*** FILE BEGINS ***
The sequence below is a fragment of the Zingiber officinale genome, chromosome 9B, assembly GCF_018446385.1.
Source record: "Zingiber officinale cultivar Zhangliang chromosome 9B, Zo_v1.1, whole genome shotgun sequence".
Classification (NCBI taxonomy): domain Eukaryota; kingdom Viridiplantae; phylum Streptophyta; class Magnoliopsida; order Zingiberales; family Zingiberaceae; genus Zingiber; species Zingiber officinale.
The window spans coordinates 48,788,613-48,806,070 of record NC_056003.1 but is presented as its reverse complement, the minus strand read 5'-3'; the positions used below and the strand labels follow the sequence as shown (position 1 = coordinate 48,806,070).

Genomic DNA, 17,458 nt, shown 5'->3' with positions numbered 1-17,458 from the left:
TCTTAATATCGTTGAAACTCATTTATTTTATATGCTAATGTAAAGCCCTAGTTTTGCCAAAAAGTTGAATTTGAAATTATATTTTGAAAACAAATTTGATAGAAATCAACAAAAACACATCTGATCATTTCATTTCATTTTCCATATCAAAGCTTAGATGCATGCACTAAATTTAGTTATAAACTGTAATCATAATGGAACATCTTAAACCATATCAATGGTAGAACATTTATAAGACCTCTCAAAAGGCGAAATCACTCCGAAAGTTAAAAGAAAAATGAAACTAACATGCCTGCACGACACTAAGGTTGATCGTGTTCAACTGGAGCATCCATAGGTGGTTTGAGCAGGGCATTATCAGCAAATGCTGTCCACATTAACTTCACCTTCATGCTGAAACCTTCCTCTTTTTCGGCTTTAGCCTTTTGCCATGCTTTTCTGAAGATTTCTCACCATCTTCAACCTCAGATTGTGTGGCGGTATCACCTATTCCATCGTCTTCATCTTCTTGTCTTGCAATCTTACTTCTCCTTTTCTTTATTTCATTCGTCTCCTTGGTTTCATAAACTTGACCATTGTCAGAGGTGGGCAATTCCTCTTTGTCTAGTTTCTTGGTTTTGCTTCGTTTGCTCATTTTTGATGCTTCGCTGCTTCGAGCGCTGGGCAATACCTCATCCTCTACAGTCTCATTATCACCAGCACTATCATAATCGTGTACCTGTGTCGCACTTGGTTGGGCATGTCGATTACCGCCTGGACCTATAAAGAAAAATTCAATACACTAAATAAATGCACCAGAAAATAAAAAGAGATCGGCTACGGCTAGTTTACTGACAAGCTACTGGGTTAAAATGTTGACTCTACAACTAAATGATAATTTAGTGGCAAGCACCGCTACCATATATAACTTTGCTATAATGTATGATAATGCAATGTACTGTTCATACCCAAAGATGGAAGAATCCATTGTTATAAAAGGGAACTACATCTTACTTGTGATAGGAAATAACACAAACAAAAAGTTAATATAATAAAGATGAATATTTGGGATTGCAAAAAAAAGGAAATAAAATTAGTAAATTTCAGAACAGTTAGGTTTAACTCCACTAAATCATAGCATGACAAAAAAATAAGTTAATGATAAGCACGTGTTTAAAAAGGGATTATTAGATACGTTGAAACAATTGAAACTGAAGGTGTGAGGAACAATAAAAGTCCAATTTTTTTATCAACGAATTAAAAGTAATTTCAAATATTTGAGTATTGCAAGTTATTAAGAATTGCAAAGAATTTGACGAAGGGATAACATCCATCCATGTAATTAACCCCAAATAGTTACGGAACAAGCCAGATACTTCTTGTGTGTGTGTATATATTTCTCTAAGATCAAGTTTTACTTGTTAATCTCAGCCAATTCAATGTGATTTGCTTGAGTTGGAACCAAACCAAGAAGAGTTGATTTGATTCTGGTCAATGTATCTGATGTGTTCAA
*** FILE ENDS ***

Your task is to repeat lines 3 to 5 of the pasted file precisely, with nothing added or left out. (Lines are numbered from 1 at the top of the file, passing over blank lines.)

Classification (NCBI taxonomy): domain Eukaryota; kingdom Viridiplantae; phylum Streptophyta; class Magnoliopsida; order Zingiberales; family Zingiberaceae; genus Zingiber; species Zingiber officinale.
The window spans coordinates 48,788,613-48,806,070 of record NC_056003.1 but is presented as its reverse complement, the minus strand read 5'-3'; the positions used below and the strand labels follow the sequence as shown (position 1 = coordinate 48,806,070).

Genomic DNA, 17,458 nt, shown 5'->3' with positions numbered 1-17,458 from the left: